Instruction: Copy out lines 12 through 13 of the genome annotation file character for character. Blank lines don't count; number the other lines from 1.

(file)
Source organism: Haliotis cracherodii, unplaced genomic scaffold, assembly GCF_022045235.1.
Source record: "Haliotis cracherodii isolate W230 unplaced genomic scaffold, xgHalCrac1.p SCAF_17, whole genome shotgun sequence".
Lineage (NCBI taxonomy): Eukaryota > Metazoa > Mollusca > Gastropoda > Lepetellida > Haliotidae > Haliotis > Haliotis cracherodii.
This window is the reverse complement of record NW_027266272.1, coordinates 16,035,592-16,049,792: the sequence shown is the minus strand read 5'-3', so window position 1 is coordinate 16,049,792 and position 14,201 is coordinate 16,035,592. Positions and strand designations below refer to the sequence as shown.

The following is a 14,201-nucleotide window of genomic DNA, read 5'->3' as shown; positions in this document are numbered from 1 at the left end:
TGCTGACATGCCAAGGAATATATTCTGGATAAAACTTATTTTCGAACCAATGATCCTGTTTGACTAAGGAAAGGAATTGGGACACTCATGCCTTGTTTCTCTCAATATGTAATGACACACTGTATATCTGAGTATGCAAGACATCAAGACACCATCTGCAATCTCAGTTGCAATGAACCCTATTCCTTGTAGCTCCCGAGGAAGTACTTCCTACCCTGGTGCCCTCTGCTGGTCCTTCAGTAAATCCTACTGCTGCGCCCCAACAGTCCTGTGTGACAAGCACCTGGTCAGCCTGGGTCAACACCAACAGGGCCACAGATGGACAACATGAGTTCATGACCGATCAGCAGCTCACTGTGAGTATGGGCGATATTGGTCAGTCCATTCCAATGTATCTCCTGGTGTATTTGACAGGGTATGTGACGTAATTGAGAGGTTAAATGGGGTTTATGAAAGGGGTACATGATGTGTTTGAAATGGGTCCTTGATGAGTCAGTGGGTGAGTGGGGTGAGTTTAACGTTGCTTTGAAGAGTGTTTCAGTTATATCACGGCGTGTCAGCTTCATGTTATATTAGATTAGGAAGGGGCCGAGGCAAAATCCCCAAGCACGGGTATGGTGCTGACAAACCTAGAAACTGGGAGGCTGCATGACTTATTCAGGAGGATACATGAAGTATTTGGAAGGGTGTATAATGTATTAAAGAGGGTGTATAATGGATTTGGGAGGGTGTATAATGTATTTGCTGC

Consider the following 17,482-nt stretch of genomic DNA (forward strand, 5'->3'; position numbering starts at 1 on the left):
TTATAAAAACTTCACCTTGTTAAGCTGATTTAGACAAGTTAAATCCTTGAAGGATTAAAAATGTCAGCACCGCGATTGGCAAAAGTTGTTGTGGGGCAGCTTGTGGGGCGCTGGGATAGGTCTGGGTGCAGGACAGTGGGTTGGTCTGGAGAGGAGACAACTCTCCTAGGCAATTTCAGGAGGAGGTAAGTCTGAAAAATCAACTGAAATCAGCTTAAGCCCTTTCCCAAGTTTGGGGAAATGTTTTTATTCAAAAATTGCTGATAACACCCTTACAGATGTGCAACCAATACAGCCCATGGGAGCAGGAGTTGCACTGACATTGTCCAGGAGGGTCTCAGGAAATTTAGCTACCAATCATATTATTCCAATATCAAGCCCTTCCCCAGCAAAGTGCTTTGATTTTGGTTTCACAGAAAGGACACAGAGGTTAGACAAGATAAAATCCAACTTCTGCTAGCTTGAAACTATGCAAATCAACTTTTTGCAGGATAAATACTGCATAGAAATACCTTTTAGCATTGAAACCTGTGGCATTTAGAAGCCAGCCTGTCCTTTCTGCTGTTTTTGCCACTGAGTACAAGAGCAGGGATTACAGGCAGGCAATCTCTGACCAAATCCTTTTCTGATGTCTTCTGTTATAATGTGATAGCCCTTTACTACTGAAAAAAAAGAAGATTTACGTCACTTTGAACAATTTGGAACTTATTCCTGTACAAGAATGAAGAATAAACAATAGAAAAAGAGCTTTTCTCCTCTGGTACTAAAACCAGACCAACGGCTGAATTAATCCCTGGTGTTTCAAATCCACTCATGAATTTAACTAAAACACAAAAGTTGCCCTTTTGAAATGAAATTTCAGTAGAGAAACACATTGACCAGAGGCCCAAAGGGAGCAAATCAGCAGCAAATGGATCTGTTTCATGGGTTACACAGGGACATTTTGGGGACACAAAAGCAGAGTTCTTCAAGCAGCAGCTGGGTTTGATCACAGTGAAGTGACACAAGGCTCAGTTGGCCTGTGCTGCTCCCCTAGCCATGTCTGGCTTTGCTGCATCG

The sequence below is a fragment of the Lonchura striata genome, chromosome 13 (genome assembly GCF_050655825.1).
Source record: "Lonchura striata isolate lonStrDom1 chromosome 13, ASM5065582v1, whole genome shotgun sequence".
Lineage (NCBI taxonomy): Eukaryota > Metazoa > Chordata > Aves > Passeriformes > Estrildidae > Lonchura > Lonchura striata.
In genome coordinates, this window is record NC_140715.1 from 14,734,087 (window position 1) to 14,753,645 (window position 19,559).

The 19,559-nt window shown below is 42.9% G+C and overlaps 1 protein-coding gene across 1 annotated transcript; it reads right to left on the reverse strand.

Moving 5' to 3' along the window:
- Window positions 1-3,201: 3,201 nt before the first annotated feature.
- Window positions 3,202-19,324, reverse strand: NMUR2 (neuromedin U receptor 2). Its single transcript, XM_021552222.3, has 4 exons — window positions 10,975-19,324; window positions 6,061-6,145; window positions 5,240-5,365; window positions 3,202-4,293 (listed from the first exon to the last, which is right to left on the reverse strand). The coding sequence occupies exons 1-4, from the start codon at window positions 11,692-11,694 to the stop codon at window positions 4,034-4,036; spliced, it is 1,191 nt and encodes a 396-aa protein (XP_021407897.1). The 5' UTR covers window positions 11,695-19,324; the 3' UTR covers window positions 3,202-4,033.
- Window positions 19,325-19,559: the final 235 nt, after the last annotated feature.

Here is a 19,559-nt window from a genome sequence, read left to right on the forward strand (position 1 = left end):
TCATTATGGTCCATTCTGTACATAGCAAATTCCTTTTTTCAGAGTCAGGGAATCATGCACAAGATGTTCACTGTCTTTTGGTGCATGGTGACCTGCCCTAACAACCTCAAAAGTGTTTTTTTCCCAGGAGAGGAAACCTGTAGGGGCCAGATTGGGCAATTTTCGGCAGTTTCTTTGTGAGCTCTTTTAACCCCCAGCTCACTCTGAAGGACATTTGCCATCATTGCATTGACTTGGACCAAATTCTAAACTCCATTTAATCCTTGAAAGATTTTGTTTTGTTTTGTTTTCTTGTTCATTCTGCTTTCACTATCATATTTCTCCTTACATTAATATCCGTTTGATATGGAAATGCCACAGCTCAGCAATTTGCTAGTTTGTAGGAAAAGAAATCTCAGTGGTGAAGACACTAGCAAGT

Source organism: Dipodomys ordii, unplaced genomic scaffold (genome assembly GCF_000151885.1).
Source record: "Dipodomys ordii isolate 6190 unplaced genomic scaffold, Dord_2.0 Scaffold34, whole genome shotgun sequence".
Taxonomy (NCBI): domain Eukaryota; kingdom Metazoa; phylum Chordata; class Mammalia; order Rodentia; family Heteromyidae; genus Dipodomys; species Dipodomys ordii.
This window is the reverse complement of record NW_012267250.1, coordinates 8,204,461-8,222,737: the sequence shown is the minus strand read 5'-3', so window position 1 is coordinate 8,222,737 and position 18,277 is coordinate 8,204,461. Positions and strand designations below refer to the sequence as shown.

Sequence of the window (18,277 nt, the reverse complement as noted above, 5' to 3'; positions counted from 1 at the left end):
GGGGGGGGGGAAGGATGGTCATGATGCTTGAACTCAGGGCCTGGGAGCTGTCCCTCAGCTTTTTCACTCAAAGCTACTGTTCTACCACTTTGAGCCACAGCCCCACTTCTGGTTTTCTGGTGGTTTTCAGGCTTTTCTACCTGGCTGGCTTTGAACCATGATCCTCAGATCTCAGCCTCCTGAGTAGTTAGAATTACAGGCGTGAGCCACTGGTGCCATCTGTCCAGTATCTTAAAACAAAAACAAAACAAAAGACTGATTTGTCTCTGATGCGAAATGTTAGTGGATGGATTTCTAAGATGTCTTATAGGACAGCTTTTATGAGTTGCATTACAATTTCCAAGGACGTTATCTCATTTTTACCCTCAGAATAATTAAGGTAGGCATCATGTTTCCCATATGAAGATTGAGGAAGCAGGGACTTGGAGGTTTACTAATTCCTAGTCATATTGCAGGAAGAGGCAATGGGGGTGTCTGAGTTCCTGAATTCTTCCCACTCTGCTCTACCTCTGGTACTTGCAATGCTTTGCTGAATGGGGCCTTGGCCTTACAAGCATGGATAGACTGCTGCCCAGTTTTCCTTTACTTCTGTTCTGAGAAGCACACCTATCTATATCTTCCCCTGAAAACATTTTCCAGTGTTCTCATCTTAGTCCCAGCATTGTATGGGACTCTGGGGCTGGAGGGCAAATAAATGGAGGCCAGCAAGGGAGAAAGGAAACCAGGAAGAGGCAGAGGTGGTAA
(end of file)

In genome coordinates, this window is record NC_140715.1 from 14,734,087 (window position 1) to 14,753,645 (window position 19,559).

The 19,559-nt window shown below is 42.9% G+C and overlaps 1 protein-coding gene across 1 annotated transcript; it reads right to left on the reverse strand.